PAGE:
April 22, 2010

Third Thursday Poetry Night, April 15

The "official un-official start of Albany WordFest." In honor of our featured poet, Paul Pines, our muse for the night was Paul Blackburn (1926 - 1971); I read one of his poems from the 1974 issue of Sixpack, the Paul Blackburn Issue, which also included Paul Pines' poem, "Adios Pablo."

Alan Catlin, as he frequently does, started us off, & tonight with an "older" poem, "Death in Venice," another grim/funny bar story. Bob Sharkey's poem was about seeing the Sun Ra Arkestra up a the Lake George Jazz Weekend. Which was a good segue to jazz-commentator & musician, Jason Crane, who read "Amputee," about not playing his sax. Just back from New Mexico, Alan Casline read a poem/journal entry he wrote in Santa Fe. "Delightful" Don Levy read a how-I-spent-my-Easter poem, "Bloody Marys & Drag Queens."

When I moved into the East Village of NYC in the mid-1970's from my interim post-divorce crash pad in Staten Island, my local bar quickly became The Tin Palace at the corner of Bowery (when it was still "the Bowery") & 2nd Street. It was a jazz joint, in glaring contrast to CBGB's just half a block away, with the occasional poetry reading on Saturday afternoons. I definitely recall seeing read Kathy Acker, Susan Sherman & Kenneth Koch, & for a while Eileen Myles bused tables. The owner, when I first got there, was Paul Pines, our featured poet. Paul eventually moved to Glens Falls & one of his current projects is running the Lake George Jazz Weekend in September. He read a selection of his poems from his most recent book, Last Call at the Tin Palace (Marsh Hawk Press, 2009). He began with the rich, incantatory "Bread," then on to some Tin Palace poems. I remember seeing the drummer Jimmy Lovelace hanging out there ("Regarding the Percussionist") & an array of "Bass Players" to which Paul paid homage, & Hilton Ruiz ("Art of Memory"). Of course "Roaches" are a part of any bar experience, & Paul dedicated his poem "Bar Time" (about other places in the East Village I remember) to fellow "brother of the stick" Alan Catlin. He ended with the recent poem, "Hello from Nola," about being in New Orleans for Mardi Gras dressed as Jesus (or Moses, or Bacchus, etc.). Who would have thought back in 1976 I'd be here in Albany introducing Paul Pines at a poetry reading in the Social Justice Center -- longevity has its values.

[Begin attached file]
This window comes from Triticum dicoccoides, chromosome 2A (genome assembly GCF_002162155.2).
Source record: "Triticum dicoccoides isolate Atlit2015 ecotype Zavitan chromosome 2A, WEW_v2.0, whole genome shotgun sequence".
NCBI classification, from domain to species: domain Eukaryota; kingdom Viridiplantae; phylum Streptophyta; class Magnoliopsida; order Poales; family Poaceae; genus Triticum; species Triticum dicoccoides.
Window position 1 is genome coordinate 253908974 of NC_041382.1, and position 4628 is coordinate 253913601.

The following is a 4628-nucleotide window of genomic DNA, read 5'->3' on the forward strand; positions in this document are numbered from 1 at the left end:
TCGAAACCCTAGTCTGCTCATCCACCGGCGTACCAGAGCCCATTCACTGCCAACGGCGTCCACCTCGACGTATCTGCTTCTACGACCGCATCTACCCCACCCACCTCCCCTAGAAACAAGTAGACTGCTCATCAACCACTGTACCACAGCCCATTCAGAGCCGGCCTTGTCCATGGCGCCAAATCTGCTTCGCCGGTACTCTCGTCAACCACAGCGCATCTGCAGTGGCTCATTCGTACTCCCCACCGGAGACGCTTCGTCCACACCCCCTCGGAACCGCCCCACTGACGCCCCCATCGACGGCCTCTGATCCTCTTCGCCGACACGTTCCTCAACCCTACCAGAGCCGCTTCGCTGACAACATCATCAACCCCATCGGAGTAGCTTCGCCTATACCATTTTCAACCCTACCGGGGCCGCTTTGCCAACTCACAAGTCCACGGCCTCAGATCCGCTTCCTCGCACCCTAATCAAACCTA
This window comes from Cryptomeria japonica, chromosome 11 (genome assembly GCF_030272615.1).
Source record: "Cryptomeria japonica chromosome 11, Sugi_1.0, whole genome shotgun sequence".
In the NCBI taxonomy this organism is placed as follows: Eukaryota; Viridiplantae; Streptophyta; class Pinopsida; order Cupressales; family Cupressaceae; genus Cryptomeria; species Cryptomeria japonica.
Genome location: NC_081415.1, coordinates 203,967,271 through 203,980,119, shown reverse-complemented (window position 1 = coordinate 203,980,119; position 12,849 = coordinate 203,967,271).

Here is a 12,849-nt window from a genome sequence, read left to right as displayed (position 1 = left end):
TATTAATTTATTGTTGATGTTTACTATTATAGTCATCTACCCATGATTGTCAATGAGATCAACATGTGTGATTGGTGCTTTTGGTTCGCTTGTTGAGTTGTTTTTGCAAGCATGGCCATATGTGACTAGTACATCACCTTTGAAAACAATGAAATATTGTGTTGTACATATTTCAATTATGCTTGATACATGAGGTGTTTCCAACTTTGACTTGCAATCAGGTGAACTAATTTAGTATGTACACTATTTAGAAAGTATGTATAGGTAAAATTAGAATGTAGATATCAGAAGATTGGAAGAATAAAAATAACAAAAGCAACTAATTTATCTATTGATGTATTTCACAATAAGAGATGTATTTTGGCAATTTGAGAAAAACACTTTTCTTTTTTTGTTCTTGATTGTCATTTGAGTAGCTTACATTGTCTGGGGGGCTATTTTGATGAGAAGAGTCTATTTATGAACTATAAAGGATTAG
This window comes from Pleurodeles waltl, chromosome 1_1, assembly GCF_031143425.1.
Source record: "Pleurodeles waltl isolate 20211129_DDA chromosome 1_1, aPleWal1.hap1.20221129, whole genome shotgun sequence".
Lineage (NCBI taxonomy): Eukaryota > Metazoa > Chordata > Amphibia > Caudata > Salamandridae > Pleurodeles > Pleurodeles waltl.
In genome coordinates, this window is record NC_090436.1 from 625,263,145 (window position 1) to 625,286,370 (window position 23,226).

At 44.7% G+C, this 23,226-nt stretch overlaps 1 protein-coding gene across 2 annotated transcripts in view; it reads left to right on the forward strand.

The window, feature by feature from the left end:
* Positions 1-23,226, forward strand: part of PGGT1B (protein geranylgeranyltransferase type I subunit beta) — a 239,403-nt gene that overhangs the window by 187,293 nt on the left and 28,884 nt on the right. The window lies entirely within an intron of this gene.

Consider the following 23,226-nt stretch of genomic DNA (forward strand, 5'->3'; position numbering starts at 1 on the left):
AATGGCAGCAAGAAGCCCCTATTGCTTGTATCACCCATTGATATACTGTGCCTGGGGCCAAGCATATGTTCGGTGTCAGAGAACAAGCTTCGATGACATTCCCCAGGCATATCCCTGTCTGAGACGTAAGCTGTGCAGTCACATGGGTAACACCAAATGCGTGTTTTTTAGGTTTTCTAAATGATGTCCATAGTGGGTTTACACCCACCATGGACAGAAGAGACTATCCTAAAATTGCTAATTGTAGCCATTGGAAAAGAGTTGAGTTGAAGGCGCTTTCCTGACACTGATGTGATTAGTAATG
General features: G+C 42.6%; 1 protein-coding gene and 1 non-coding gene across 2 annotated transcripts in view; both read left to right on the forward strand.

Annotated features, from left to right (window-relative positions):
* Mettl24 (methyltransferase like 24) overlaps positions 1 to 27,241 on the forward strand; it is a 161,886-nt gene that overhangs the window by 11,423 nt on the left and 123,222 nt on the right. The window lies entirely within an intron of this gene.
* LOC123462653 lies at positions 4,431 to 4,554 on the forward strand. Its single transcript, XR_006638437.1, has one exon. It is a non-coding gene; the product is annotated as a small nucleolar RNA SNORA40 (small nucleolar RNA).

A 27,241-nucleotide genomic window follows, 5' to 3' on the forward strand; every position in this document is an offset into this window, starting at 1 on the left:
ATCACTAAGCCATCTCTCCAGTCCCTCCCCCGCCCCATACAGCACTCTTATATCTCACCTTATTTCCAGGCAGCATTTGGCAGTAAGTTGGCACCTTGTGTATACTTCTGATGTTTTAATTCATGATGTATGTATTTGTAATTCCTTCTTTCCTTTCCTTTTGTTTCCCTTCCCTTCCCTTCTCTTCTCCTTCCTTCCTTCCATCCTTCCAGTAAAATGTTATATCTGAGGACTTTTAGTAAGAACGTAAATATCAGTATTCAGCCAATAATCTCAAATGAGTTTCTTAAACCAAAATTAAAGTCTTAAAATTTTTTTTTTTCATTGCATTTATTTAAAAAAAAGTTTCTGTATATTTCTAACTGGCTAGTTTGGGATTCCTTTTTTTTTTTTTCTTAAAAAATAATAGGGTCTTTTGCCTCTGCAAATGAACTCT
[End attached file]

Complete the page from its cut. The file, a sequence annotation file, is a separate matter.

After the break I read my poem "At McSorley's" remembering seeing Paul Blackburn there. "The Over-booked" (as we joked) Sylvia Barnard read another "show & tell" piece, passing around copies of a webpage from The Metropolitan Museum of Art exhibit of the Belles Heures of Jean de France, a poem about the calendar from that manuscript. W.D. Clarke read a piece about Joyce "Kilmer's Cross" that the poet/soldier was wearing when he was killed in World War I, still carried by the Commanders of his Regiment, an amazing story. Tedi Toca was the first poet to read at the Third Thursday poetry series when I started it back at Cafe Web in December 1997, but has been hiding out until tonight when she read "I Want to Do it Dressed Like a Pirate." Perhaps a greater pleasure than having a new poet read for the first time at the open mic is for that poet to come back & read again, as was the case with our last poet of the night, Christine Hollister, who read her recent poem "The Idiom of Pride."

Another great night at the Social Justice Center, every Third Thursday, 7:30 PM, 33 Central Ave., Albany, NY


Jason Crane said...

I love that "Delightful Don Levy" is catching on. He's the Gorgeous George of the Albany Poetry Scene. Paul Pines rocked the house -- a GREAT night of poetry.

And I thought Christine Hollister's poem showed a lot of growth and clever wordplay.

Anonymous said...

I like that I'm the "Gorges Gerorge of the Albany Poetry Scene"! Thanks, Jason! And Paul Pines was a great feature. Uncle don